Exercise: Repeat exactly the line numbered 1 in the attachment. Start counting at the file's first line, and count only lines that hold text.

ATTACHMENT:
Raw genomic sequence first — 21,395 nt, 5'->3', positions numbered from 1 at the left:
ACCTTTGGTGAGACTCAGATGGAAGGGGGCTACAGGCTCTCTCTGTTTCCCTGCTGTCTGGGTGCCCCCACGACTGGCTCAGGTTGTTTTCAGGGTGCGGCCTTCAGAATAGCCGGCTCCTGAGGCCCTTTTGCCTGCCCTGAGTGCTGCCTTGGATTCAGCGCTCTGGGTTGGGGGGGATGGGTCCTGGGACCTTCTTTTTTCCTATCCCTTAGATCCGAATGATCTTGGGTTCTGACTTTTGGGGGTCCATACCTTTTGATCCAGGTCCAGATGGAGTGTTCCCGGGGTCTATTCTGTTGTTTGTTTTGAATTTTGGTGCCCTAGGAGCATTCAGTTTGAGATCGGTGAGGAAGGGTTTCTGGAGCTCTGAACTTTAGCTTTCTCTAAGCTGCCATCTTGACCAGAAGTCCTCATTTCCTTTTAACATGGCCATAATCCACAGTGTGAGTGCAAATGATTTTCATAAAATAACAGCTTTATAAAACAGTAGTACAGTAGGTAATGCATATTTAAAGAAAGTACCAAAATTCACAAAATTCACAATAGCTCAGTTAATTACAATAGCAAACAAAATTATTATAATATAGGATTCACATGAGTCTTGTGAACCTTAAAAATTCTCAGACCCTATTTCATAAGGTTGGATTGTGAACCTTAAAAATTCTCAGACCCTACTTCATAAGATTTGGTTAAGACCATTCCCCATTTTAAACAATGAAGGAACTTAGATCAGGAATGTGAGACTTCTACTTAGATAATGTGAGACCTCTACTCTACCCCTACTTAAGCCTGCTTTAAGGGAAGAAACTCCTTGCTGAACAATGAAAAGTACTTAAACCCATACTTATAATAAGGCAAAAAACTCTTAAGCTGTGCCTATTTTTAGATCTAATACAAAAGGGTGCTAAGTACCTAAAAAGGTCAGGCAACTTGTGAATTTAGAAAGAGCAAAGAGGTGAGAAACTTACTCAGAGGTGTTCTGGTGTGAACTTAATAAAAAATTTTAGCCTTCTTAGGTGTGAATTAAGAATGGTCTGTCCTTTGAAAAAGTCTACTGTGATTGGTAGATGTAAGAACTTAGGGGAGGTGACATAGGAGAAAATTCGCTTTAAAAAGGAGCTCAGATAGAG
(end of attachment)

Raw genomic sequence first — 21,395 nt, 5'->3', positions numbered from 1 at the left: